Very interesting. Thank the gaming GODS that there are others who truly love this game. Jason has done a fantastic job with this game and the expansions. Its all about theme baby. If you love Sleepy Hollow and Johnny Depp the ATOE is for you. ATOE is a fantastic game when played with the right attitude and understanding of the game mechanics. The advanced rules really make this a great game.

Freebird out
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Ian Allen
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I enjoy ATOE but Arkham Horror usually gets played instead. More universally liked by the group I guess.
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Andrea
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Freebird1956 wrote:
devil

Very interesting. Thank the gaming GODS that there are others who truly love this game. Jason has done a fantastic job with this game and the expansions. Its all about theme baby. If you love Sleepy Hollow and Johnny Depp the ATOE is for you. ATOE is a fantastic game when played with the right attitude and understanding of the game mechanics. The advanced rules really make this a great game.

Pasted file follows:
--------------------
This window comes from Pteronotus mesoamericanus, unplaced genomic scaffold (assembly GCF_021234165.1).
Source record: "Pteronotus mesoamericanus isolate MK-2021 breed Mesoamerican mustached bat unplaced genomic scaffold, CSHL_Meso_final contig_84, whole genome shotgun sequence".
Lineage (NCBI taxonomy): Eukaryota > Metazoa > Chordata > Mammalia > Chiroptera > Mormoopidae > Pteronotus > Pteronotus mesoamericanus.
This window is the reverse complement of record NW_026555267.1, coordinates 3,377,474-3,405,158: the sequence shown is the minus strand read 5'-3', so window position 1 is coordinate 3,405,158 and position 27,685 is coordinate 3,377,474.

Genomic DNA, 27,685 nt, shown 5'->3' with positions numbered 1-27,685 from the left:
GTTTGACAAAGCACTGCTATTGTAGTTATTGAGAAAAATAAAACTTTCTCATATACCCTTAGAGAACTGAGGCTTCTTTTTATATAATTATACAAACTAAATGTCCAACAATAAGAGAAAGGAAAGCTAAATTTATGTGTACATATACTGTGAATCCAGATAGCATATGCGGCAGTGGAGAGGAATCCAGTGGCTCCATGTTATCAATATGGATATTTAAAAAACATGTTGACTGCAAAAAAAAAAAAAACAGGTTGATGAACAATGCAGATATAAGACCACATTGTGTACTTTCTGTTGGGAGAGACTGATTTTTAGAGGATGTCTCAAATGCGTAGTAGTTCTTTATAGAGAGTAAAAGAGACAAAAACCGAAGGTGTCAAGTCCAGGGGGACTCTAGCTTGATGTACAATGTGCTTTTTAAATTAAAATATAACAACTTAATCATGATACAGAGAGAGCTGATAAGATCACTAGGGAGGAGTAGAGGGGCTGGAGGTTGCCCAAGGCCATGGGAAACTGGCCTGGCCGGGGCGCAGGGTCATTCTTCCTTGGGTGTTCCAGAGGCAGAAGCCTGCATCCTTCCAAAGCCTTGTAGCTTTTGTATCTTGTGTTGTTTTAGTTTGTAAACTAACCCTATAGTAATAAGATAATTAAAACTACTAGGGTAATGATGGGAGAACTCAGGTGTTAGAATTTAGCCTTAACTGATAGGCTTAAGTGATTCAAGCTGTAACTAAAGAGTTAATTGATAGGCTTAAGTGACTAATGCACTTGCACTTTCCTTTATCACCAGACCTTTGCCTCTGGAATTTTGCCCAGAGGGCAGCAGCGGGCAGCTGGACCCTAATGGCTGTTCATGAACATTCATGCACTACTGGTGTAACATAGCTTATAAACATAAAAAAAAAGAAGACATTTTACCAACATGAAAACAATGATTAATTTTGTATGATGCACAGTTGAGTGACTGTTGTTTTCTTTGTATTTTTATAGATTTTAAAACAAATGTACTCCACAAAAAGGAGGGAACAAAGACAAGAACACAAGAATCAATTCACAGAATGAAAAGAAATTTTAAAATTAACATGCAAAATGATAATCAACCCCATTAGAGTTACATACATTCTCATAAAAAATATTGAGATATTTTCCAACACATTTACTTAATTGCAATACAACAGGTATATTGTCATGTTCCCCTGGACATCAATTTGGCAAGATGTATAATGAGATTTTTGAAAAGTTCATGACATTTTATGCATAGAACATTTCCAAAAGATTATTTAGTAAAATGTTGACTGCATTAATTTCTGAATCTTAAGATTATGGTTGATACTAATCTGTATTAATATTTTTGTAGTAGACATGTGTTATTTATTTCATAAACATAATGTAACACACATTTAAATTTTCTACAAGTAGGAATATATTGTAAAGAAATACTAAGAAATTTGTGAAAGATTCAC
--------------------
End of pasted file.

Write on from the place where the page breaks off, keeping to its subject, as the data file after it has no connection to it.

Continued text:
Freebird out


I agree 100%. This is a very enjoyable game if you take the time to understand how it works.
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Tristan Hall
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Great review of a fantastic game. thumbsup
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Captain Falcon
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Thanks for your review, I enjoy the game and picked it up today.
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Jason
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this is a great game. fun times. picked it up and the expansions at gencon this year.
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Thomas
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Are you using the advanced mystery chart or the basic one because we rarely win with and and the game kicks our butt.
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Steve Shockley
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I just finished my first co-op game. 2 players vs. the werewolf.

It's possible we played badly, but it seemed pretty tough to us. Between a nasty mystery card that moved the track every mystery phase and the track flying towards doom due to town elders getting wasted, we ended up losing without even starting up the showdown. Even if we had that opportunity I think we'd have gotten our 18th century asses handed to us, as the werewolf had 15 hit points and would've thrown 11 dice in combat (hitting on 4+ to boot!) I am looking forward to trying the game again though, as I'm sure we'll optimize our turns better next time. Is the werewolf one of the tougher villains? I suppose I'm just surprised so many folks find the game easy.